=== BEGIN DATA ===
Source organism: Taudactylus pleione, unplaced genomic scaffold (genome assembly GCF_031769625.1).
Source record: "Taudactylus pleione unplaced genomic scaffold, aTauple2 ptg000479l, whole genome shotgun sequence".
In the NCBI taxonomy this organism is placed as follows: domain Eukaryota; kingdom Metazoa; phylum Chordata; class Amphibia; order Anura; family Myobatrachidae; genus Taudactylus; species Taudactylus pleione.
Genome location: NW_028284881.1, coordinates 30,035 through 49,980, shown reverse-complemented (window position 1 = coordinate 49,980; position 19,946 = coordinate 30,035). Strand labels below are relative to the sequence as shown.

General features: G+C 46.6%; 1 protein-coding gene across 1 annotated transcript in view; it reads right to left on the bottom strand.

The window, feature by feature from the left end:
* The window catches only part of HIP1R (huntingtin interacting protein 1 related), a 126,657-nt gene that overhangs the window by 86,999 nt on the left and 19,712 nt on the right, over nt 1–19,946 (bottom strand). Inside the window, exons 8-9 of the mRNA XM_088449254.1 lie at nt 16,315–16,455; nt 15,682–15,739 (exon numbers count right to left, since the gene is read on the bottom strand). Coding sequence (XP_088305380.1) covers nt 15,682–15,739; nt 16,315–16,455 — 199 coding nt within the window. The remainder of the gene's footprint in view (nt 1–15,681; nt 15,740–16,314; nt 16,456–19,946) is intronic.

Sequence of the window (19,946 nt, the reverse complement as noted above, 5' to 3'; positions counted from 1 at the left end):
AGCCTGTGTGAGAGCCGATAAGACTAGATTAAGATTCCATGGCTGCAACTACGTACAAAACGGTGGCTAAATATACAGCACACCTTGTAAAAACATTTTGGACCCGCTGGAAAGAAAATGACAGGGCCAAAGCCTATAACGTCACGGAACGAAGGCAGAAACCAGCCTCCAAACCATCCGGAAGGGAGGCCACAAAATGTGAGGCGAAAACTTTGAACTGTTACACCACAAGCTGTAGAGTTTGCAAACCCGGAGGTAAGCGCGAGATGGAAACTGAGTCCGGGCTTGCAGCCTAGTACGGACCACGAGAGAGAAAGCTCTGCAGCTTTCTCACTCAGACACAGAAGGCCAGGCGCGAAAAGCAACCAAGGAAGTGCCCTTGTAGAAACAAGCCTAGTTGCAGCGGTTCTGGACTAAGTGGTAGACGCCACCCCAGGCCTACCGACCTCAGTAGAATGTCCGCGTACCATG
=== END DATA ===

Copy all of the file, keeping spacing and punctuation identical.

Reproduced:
Source organism: Taudactylus pleione, unplaced genomic scaffold (genome assembly GCF_031769625.1).
Source record: "Taudactylus pleione unplaced genomic scaffold, aTauple2 ptg000479l, whole genome shotgun sequence".
In the NCBI taxonomy this organism is placed as follows: domain Eukaryota; kingdom Metazoa; phylum Chordata; class Amphibia; order Anura; family Myobatrachidae; genus Taudactylus; species Taudactylus pleione.
Genome location: NW_028284881.1, coordinates 30,035 through 49,980, shown reverse-complemented (window position 1 = coordinate 49,980; position 19,946 = coordinate 30,035). Strand labels below are relative to the sequence as shown.

General features: G+C 46.6%; 1 protein-coding gene across 1 annotated transcript in view; it reads right to left on the bottom strand.

The window, feature by feature from the left end:
* The window catches only part of HIP1R (huntingtin interacting protein 1 related), a 126,657-nt gene that overhangs the window by 86,999 nt on the left and 19,712 nt on the right, over nt 1–19,946 (bottom strand). Inside the window, exons 8-9 of the mRNA XM_088449254.1 lie at nt 16,315–16,455; nt 15,682–15,739 (exon numbers count right to left, since the gene is read on the bottom strand). Coding sequence (XP_088305380.1) covers nt 15,682–15,739; nt 16,315–16,455 — 199 coding nt within the window. The remainder of the gene's footprint in view (nt 1–15,681; nt 15,740–16,314; nt 16,456–19,946) is intronic.

Sequence of the window (19,946 nt, the reverse complement as noted above, 5' to 3'; positions counted from 1 at the left end):
AGCCTGTGTGAGAGCCGATAAGACTAGATTAAGATTCCATGGCTGCAACTACGTACAAAACGGTGGCTAAATATACAGCACACCTTGTAAAAACATTTTGGACCCGCTGGAAAGAAAATGACAGGGCCAAAGCCTATAACGTCACGGAACGAAGGCAGAAACCAGCCTCCAAACCATCCGGAAGGGAGGCCACAAAATGTGAGGCGAAAACTTTGAACTGTTACACCACAAGCTGTAGAGTTTGCAAACCCGGAGGTAAGCGCGAGATGGAAACTGAGTCCGGGCTTGCAGCCTAGTACGGACCACGAGAGAGAAAGCTCTGCAGCTTTCTCACTCAGACACAGAAGGCCAGGCGCGAAAAGCAACCAAGGAAGTGCCCTTGTAGAAACAAGCCTAGTTGCAGCGGTTCTGGACTAAGTGGTAGACGCCACCCCAGGCCTACCGACCTCAGTAGAATGTCCGCGTACCATG